Do you know the meaning of “mottainai”?
In Japanese, it indicates the regret for wasted items, food or time.
This term also somehow expresses the mood of our times, when everything can be found, used and thrown away - in one word, forgotten.
We are paying now for this (in)human shallowness regarding "our stuff" to the detriment of our environment and the air we breathe.
There are some green solutions though, and they are often more fun than those we normally stick to.
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Millennials will find it difficult to imagine, but there was a slow time when you would meditate for so long before purchasing a piece of clothing or an accessory, with many pros and cons lists and budget reasonings involved. Clothing was expensive and it had to last for several years. Having your own sewing equipment at home was perfectly normal.
With the industrial revolution, and then with fast fashion, shopping fashion has become so easy and cheap that closets are bursting with clothing - and landfills as well.
Luckily enough, thanks to the massive information and growing awareness, sustainability is becoming one of the main consumer's choice criteria, just like aesthetics, trends and quality.
A survey of the Retail Industry Leaders Association (RILA) shows that 93% of consumers all around the world expect brands to be more committed when facing environmental and social issues.
Shopping isn't a meaningless activity anymore, it is a structured operation that must be consistent with your own mindset and lifestyle.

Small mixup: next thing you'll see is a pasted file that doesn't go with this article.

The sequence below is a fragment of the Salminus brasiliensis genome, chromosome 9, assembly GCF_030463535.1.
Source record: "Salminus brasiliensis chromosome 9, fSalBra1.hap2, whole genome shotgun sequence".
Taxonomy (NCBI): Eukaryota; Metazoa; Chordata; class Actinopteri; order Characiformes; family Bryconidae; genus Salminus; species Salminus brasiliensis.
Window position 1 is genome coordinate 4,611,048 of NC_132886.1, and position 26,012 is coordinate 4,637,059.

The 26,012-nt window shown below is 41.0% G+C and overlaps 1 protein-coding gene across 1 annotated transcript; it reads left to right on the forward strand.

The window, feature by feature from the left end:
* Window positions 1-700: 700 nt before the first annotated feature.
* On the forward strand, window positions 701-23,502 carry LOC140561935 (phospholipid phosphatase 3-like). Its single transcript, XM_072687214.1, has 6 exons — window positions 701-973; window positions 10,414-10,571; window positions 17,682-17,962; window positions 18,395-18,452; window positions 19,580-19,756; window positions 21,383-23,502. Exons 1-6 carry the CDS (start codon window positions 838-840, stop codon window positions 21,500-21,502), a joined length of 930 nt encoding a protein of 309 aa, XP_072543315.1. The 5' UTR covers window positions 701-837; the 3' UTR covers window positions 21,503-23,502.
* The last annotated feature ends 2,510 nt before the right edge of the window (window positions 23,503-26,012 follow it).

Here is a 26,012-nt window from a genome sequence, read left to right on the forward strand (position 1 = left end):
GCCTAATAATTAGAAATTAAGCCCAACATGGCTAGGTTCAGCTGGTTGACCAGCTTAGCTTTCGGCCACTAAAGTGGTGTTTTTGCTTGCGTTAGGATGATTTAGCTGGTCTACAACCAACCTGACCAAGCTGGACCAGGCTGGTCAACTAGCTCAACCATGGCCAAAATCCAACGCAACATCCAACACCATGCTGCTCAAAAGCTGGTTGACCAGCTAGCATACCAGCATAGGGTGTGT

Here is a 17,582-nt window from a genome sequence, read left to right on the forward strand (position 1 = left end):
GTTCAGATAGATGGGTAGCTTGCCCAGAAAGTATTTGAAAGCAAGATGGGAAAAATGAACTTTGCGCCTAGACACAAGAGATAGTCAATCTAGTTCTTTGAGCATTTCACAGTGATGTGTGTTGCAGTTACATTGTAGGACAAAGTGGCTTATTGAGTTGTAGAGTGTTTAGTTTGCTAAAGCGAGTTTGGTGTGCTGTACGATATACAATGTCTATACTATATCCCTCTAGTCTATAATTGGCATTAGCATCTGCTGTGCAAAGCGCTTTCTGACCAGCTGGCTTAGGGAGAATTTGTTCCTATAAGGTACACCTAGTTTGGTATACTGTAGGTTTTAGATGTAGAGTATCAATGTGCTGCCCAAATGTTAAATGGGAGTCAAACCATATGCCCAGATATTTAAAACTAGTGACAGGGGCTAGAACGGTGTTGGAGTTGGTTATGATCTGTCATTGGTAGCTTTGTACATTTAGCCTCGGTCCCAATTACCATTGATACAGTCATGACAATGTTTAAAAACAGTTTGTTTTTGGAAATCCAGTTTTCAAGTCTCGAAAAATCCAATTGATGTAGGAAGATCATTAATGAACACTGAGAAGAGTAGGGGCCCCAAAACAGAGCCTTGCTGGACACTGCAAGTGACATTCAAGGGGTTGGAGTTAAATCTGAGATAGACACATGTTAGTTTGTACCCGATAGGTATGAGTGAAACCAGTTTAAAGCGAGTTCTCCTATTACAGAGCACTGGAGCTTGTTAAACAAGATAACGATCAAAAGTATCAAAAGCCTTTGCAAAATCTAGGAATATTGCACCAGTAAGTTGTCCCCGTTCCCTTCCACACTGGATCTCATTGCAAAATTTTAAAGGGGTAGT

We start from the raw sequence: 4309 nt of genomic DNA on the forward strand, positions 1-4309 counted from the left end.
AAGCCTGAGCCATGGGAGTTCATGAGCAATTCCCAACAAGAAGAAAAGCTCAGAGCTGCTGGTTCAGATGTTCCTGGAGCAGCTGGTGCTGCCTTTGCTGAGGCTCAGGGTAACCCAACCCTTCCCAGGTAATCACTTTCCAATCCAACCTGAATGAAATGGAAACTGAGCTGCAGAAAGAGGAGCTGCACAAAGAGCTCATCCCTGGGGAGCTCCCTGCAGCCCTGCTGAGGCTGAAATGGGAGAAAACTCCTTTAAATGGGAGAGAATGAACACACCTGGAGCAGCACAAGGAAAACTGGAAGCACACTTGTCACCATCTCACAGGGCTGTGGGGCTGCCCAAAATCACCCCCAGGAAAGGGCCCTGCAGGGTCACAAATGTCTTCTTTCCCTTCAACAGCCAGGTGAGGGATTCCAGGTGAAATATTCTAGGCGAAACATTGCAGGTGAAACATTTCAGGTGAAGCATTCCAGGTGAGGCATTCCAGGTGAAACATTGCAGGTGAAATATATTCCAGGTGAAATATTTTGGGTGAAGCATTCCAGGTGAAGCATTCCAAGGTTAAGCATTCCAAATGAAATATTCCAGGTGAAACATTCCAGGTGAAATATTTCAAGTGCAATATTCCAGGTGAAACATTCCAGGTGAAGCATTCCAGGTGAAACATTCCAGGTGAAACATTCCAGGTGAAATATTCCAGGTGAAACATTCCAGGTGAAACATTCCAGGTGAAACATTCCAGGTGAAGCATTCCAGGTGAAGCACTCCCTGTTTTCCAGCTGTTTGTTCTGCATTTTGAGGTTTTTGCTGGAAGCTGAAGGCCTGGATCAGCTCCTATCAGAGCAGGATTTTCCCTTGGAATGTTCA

That's why it's essential to find new and less damaging technologies and materials, recovering and boosting the value of vintage and second-hand clothing.
Among these sustainable solutions, encouraging a circular economy instead of a linear one - like a phoenix rising from its ashes - there is a new advanced way of recycling: upcycling.
The word “upcycling” first appeared in 1994 in an interview of Thornton Kay to engineer Reiner Pilz for the architecture magazine Salvo, then mentioned again in 2003 in the book Cradle to Cradle by William McDonough (architect) and Michael Braungart (chemist), talking design from every point of view.
The aim is to offer more (and potentially endless) reincarnations to objects, taking them back to the origins - not "from cradle to grave" but "from cradle to cradle".
It's easy to imagine how positive the impact of such a method can be especially for fashion, the second most polluting industry in the world.
The difference between recycling and upcycling is the approach: when recycling, clothing is (re)used just like it was; upcycling is a more "creative" version of recycling, not only designing, adapting and making usable a vintage piece, but also adding more value, and a brand-new charm.
To "upcycle" an item, it is essential to update, modernize or deconstruct it. Clothing pieces and accessories have endless possible interpretations depending on the designer.
Creative recycling's most interesting benefit is that it ensures that it's irresistibly unique. Redesigning is an exclusive and personal activity, connecting contemporary and past moods.
A plain t-shirt can turn out to be interesting by applying pieces of luxury fabrics, a ruined pair of jeans can get a second life as shorts, a discolored jumper can rock if dyed in a specific way.
There are no limits: the most important thing is to be open-minded, use high quality materials and take care of your items.
Hence, upcycling is about aesthetics but also substance: a "brainy" charm that pleases your longing for a more sustainable lifestyle and lets you enjoy the luxury experience of having something that's different from anyone else.
A.N.G.E.L.O. has always been committed to boost the value of vintage. That's why we aim to ensure attention and creativity to the upcycling process, making contemporary what's already been loved.
Discover all our upcycled items on our online store.